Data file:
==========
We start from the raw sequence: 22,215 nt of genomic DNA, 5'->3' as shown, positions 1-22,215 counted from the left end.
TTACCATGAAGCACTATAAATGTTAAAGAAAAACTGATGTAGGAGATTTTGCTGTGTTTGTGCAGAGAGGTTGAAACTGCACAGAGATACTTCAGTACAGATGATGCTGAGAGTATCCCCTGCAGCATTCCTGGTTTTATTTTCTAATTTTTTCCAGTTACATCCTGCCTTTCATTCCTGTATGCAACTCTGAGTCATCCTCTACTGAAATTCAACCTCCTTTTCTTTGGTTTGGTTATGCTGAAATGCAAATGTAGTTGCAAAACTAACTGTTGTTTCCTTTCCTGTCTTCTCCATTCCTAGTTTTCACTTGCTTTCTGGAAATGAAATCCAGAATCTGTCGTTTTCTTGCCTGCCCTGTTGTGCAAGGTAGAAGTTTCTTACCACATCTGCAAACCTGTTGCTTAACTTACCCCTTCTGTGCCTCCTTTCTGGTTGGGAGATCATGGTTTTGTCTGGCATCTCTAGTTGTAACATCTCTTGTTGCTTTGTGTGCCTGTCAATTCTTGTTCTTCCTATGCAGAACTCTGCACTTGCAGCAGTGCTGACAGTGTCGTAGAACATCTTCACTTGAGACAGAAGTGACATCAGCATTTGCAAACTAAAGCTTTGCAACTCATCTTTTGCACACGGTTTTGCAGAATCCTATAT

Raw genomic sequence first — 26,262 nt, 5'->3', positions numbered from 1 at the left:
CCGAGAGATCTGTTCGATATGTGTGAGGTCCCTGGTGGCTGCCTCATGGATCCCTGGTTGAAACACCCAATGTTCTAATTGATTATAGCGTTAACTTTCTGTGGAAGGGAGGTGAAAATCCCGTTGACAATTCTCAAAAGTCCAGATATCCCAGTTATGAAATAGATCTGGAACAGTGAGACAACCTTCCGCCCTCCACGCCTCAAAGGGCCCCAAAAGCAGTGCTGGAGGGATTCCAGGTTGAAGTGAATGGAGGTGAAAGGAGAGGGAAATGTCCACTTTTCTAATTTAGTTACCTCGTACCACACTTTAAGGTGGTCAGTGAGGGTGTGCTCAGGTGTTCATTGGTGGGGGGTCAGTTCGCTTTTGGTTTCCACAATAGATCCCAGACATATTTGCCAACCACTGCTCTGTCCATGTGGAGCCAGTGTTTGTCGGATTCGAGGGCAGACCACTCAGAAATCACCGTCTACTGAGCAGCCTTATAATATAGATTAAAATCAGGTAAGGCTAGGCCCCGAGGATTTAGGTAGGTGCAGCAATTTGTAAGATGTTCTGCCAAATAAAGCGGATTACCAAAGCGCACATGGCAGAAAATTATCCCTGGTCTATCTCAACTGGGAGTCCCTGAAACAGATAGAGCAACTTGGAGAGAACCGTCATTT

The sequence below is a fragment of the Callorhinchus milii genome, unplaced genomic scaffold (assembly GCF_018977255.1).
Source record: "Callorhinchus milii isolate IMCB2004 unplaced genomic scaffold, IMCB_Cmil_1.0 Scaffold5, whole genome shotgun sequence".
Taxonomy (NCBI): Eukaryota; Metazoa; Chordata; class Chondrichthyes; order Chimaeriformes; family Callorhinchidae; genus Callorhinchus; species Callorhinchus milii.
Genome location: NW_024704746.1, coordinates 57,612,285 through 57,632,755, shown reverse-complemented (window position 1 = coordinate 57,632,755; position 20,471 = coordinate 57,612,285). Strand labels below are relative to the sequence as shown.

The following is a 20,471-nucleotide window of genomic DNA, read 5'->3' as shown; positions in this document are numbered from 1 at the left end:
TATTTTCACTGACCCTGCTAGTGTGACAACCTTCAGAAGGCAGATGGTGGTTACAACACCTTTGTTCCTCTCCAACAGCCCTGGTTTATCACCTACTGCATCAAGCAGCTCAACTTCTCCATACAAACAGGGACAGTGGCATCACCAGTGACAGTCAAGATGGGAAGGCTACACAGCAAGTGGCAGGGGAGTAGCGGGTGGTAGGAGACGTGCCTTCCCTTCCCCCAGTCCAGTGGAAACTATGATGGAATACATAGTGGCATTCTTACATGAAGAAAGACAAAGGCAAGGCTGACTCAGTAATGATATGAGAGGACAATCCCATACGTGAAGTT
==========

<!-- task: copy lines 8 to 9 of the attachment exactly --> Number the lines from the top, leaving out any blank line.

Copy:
Genome location: NW_024704746.1, coordinates 57,612,285 through 57,632,755, shown reverse-complemented (window position 1 = coordinate 57,632,755; position 20,471 = coordinate 57,612,285). Strand labels below are relative to the sequence as shown.

The following is a 20,471-nucleotide window of genomic DNA, read 5'->3' as shown; positions in this document are numbered from 1 at the left end: